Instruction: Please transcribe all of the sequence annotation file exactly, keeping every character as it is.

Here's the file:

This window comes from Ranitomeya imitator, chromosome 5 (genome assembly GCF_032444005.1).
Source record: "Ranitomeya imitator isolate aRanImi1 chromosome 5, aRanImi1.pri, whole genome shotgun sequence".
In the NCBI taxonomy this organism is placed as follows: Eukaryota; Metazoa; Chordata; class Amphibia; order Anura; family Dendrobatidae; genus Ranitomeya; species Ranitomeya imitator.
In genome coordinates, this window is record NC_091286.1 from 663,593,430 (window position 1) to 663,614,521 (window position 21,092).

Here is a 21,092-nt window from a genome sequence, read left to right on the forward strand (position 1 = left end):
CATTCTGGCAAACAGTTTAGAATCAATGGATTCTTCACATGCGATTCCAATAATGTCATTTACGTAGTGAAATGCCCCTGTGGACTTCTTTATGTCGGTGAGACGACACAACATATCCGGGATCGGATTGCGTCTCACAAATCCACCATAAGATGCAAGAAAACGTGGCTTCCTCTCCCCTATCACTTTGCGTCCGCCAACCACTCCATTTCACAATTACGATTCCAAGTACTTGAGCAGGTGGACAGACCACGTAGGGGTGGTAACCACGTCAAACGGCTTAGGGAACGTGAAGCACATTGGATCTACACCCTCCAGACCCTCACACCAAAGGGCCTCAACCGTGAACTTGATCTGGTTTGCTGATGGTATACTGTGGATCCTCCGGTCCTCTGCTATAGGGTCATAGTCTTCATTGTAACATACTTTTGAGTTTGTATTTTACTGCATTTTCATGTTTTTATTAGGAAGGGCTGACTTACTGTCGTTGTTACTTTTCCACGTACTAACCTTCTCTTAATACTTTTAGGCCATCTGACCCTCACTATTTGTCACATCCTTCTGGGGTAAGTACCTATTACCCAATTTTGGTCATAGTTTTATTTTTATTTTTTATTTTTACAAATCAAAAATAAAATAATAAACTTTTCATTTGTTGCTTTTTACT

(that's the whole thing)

This window comes from Ranitomeya imitator, chromosome 5 (genome assembly GCF_032444005.1).
Source record: "Ranitomeya imitator isolate aRanImi1 chromosome 5, aRanImi1.pri, whole genome shotgun sequence".
In the NCBI taxonomy this organism is placed as follows: Eukaryota; Metazoa; Chordata; class Amphibia; order Anura; family Dendrobatidae; genus Ranitomeya; species Ranitomeya imitator.
In genome coordinates, this window is record NC_091286.1 from 663,593,430 (window position 1) to 663,614,521 (window position 21,092).

Here is a 21,092-nt window from a genome sequence, read left to right on the forward strand (position 1 = left end):
CATTCTGGCAAACAGTTTAGAATCAATGGATTCTTCACATGCGATTCCAATAATGTCATTTACGTAGTGAAATGCCCCTGTGGACTTCTTTATGTCGGTGAGACGACACAACATATCCGGGATCGGATTGCGTCTCACAAATCCACCATAAGATGCAAGAAAACGTGGCTTCCTCTCCCCTATCACTTTGCGTCCGCCAACCACTCCATTTCACAATTACGATTCCAAGTACTTGAGCAGGTGGACAGACCACGTAGGGGTGGTAACCACGTCAAACGGCTTAGGGAACGTGAAGCACATTGGATCTACACCCTCCAGACCCTCACACCAAAGGGCCTCAACCGTGAACTTGATCTGGTTTGCTGATGGTATACTGTGGATCCTCCGGTCCTCTGCTATAGGGTCATAGTCTTCATTGTAACATACTTTTGAGTTTGTATTTTACTGCATTTTCATGTTTTTATTAGGAAGGGCTGACTTACTGTCGTTGTTACTTTTCCACGTACTAACCTTCTCTTAATACTTTTAGGCCATCTGACCCTCACTATTTGTCACATCCTTCTGGGGTAAGTACCTATTACCCAATTTTGGTCATAGTTTTATTTTTATTTTTTATTTTTACAAATCAAAAATAAAATAATAAACTTTTCATTTGTTGCTTTTTACT